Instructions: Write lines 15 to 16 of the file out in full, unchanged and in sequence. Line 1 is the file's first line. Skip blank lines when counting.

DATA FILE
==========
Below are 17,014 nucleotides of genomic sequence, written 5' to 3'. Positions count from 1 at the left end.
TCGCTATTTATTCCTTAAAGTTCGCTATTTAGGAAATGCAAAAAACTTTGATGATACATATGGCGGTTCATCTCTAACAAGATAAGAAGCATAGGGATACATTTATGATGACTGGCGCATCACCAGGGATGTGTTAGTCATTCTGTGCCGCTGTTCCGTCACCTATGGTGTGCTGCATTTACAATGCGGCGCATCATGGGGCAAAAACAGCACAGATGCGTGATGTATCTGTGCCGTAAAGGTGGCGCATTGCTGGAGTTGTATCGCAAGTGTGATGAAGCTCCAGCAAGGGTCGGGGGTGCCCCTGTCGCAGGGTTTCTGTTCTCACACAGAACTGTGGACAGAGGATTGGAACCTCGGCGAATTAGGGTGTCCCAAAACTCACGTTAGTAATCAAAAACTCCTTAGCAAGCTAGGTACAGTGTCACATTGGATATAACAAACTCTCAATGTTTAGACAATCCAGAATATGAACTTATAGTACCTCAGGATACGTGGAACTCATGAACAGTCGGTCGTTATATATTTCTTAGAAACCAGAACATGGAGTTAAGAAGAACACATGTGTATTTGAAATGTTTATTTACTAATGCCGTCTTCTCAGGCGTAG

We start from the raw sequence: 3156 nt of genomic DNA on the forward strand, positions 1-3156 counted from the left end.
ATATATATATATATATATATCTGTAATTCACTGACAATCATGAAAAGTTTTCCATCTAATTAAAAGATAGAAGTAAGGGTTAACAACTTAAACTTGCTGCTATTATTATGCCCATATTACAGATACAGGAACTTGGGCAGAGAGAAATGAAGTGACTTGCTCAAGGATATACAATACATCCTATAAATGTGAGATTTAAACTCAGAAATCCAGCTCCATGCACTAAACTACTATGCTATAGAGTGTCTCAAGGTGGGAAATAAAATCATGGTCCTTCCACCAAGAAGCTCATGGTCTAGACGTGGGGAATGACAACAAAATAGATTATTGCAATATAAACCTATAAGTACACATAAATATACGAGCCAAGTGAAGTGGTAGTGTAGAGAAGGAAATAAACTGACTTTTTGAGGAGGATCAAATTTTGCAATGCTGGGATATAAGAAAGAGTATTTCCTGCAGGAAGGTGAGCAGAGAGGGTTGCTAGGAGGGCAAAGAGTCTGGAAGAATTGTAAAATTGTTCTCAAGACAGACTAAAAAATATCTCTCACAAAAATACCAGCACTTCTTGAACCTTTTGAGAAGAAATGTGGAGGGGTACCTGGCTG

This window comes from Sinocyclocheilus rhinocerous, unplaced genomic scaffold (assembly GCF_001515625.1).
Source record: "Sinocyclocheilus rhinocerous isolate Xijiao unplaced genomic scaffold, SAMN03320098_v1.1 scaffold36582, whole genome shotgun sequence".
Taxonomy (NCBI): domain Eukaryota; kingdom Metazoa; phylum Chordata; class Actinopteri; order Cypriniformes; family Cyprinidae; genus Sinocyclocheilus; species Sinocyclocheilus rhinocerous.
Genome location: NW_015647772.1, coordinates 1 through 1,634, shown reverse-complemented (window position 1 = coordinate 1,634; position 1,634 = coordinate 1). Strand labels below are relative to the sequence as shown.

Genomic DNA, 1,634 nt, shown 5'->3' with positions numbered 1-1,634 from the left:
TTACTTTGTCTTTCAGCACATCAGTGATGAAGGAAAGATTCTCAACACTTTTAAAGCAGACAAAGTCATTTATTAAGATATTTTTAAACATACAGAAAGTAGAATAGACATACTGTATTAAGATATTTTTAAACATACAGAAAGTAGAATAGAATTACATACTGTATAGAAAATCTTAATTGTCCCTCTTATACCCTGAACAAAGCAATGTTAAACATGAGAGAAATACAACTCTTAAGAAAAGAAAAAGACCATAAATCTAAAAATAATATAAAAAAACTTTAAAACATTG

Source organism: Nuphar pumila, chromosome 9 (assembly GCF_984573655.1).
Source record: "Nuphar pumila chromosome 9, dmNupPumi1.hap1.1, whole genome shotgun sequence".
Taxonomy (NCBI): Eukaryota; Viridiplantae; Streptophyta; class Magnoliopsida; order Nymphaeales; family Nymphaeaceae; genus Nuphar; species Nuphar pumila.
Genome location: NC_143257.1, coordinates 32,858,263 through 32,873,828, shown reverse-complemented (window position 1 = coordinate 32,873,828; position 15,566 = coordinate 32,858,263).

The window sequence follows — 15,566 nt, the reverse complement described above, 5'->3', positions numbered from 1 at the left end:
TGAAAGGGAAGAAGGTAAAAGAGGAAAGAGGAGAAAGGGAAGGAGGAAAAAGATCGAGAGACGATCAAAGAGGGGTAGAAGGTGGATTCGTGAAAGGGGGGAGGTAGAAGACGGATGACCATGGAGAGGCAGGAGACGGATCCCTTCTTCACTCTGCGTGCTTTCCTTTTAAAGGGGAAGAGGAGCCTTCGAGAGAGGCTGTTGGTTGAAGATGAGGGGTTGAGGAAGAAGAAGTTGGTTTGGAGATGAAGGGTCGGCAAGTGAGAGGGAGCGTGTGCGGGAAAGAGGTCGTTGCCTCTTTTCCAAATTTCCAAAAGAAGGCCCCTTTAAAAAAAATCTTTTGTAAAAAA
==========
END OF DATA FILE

The window sequence follows — 15,566 nt, the reverse complement described above, 5'->3', positions numbered from 1 at the left end:
TGAAAGGGAAGAAGGTAAAAGAGGAAAGAGGAGAAAGGGAAGGAGGAAAAAGATCGAGAGACGATCAAAGAGGGGTAGAAGGTGGATTCGTGAAAGGGGGGAGGTAGAAGACGGATGACCATGGAGAGGCAGGAGACGGATCCCTTCTTCACTCTGCGTGCTTTCCTTTTAAAGGGGAAGAGGAGCCTTCGAGAGAGGCTGTTGGTTGAAGATGAGGGGTTGAGGAAGAAGAAGTTGGTTTGGAGATGAAGGGTCGGCAAGTGAGAGGGAGCGTGTGCGGGAAAGAGGTCGTTGCCTCTTTTCCAAATTTCCAAAAGAAGGCCCCTTTAAAAAAAATCTTTTGTAAAAAA